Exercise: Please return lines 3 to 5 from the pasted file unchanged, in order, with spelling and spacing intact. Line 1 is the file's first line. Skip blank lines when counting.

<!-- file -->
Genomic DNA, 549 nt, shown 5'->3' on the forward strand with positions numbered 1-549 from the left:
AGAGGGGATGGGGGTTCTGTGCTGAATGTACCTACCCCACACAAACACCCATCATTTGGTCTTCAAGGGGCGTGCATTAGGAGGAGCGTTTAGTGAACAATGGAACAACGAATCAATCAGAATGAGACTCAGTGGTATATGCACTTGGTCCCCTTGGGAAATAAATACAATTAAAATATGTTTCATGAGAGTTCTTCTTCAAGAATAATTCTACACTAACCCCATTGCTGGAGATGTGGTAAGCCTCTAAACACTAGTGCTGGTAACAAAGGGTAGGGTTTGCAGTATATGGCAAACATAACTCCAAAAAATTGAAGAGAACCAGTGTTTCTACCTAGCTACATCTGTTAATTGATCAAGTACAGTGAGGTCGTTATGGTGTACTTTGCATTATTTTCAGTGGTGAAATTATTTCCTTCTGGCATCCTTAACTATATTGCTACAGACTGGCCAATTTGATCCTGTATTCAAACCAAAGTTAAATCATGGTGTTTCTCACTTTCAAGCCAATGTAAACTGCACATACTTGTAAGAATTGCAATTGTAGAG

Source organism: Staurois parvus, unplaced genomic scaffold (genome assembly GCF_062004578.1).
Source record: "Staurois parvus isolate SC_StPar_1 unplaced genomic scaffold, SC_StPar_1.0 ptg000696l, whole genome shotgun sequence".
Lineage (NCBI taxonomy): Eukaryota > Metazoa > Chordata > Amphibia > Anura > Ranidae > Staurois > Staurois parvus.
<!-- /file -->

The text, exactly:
Source organism: Staurois parvus, unplaced genomic scaffold (genome assembly GCF_062004578.1).
Source record: "Staurois parvus isolate SC_StPar_1 unplaced genomic scaffold, SC_StPar_1.0 ptg000696l, whole genome shotgun sequence".
Lineage (NCBI taxonomy): Eukaryota > Metazoa > Chordata > Amphibia > Anura > Ranidae > Staurois > Staurois parvus.